Geek Squad

A 22-year-old programmer stops a global cyber attack by purchasing an unregistered domain name for $10.69.

We just got a glimpse of the near future and it’s not pretty.

ransomwareIt was only a matter of time before a malicious cyber attack wreaked havoc across the world. The fiends who released a particularly destructive piece of malware and infected more than 200,000 computers and systems in 150 countries last week must have been fans of Batman’s nemesis, the Joker. They called their virus WannaCry.

WannaCry was classified as ransomware by the international IT police. Never heard of ransomware? When the unsuspecting victims activated WannaCry by clicking on a phishing email message, all of the data on their hard drives was locked up and they were instructed to make a 300-bitcoin payment to re-access it. [Bitcoin is the anonymous web currency that international monetary authorities initially tried to ban; it’s now equivalent to about $1,800, which is $600 more than the current value of an ounce of gold.] The ransom notes were written in 20 different languages.

WannaCry infected a wide swath of systems around the world, mainly in Europe and Russia. In Great Britain, the computer systems of the National Health Service were crippled and several large hospitals shut down, turning away patients trying to get into their emergency rooms. Rail traffic was disrupted in several countries, and work at several automotive assembly plants was halted. Russia’s Ministry of the Interior also was a target, which must have irritated the cybercriminal who runs the country.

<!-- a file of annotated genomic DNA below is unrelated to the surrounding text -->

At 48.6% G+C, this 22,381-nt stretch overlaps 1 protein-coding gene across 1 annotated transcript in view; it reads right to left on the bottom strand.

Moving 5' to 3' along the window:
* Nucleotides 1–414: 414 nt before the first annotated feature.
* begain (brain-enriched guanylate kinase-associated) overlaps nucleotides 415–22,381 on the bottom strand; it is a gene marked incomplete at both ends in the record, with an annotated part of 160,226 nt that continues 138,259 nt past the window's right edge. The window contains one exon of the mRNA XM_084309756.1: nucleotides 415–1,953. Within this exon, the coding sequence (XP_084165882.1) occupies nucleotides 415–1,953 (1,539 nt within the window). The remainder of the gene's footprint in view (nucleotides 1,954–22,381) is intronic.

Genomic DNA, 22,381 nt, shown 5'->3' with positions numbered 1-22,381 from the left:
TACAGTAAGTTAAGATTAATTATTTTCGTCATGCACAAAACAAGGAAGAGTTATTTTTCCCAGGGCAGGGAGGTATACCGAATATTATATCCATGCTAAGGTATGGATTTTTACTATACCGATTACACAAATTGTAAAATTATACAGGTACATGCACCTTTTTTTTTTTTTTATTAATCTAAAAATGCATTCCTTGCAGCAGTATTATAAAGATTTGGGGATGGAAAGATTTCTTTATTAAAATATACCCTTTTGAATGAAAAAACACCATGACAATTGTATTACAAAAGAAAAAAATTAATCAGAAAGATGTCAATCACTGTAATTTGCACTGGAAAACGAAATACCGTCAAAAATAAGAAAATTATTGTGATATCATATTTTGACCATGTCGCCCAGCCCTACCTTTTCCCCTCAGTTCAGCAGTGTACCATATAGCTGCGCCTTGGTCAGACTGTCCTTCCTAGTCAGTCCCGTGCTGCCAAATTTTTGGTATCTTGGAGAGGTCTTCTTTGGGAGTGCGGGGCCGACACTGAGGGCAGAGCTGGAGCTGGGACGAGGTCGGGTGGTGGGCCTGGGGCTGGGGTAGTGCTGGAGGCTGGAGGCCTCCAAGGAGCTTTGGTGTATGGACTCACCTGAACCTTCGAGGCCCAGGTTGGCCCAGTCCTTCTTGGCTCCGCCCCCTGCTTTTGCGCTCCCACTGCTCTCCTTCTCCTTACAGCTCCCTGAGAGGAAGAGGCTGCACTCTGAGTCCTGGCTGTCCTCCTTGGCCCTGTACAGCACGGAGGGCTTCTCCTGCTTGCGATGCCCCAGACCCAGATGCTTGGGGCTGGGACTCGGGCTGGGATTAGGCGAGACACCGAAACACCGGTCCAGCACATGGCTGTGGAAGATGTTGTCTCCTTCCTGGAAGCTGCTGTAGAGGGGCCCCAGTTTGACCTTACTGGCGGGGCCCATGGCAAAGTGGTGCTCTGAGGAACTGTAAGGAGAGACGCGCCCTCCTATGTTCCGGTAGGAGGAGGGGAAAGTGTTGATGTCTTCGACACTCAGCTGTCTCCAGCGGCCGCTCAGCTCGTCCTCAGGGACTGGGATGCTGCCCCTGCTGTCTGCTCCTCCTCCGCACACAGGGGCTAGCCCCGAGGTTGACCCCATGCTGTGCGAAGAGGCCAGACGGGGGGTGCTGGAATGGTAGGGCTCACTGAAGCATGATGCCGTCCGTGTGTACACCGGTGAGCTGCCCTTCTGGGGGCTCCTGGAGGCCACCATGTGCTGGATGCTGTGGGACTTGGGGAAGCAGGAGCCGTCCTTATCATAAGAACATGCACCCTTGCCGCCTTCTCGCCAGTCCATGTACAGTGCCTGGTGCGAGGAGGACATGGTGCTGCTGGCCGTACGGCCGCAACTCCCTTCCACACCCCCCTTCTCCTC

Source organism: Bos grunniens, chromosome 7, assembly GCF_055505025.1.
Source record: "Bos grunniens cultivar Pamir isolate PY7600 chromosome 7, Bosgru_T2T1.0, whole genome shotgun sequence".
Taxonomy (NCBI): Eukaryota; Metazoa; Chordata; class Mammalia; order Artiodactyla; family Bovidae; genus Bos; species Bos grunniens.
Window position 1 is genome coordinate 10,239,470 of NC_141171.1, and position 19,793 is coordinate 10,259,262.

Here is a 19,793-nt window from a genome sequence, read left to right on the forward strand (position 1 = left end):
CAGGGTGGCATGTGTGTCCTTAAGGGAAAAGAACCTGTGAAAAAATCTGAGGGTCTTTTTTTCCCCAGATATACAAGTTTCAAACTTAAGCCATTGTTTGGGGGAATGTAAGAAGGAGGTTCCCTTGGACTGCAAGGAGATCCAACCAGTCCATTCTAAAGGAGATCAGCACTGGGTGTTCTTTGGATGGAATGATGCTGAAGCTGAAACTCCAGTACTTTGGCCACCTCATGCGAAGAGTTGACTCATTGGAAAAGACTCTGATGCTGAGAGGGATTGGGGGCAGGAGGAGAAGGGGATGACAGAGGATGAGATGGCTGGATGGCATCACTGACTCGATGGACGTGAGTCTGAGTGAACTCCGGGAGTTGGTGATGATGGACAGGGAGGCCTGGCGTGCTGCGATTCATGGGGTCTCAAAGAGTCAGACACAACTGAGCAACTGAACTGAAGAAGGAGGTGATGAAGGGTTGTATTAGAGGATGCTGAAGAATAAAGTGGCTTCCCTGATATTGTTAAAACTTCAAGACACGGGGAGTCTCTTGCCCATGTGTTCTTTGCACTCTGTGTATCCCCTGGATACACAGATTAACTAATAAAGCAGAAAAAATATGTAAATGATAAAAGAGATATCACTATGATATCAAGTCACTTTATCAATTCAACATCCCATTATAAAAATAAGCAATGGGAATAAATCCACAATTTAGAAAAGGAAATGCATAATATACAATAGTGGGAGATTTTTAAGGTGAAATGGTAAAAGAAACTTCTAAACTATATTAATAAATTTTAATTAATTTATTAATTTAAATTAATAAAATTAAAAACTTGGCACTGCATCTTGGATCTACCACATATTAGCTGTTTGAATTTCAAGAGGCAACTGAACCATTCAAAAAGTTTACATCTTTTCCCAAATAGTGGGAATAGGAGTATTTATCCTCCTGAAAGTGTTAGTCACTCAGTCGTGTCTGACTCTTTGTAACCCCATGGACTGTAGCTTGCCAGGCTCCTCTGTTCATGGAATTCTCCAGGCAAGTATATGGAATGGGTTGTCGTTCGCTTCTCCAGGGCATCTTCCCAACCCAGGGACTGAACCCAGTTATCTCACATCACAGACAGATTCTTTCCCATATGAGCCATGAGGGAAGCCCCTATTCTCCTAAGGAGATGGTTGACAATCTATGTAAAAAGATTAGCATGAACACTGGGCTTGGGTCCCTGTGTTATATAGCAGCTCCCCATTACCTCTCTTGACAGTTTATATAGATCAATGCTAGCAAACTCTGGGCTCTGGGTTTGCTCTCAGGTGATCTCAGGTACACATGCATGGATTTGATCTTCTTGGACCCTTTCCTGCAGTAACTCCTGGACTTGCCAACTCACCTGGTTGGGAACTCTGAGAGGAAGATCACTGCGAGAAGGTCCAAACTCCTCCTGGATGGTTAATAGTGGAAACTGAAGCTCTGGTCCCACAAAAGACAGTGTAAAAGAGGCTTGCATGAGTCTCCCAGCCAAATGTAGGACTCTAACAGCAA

The way this attack apparently started and the way it appears to have been ended should give all of us pause.

We’ll start with the latter. WannaCry was stopped in its tracks (at least temporarily) by a 22-year-old researcher in the U.K. who goes by the moniker MalwareTech. MalwareTech, who thus far has declined to identify himself, was examining the WannaCry code when he came across an unregistered domain name. He purchased the domain name for $10.69 and sent it to a “sinkhole” (the web’s version of purgatory), which deactivated it.

It turns out the unregistered domain name was a “kill switch” embedded in the WannaCry code. When the domain name was deactivated, the WannaCry outbreak appears to have halted. Call it a Hail Mary in cyberspace, a lucky break. [Authorities are warning that the attackers may upgrade their code and try to re-launch the virus.]

Much more ominous is the way WannaCry started. The ransomware was crafted to exploit a vulnerability in the Windows operating system. [The criminals who create malware almost always look for a coding crack in widely used operating systems and apps, so they can exponentially maximize the number of infected computers.] Here’s where it gets really hairy: the Windows vulnerability appears to have been stolen from a menu of major coding flaws kept in the highly encrypted servers of the National Security Agency’s special cyber warfare unit. The NSA has so many of these hacking tools, they give each one a cool cybername, like “DoublePulsar” and “EternalBlue.”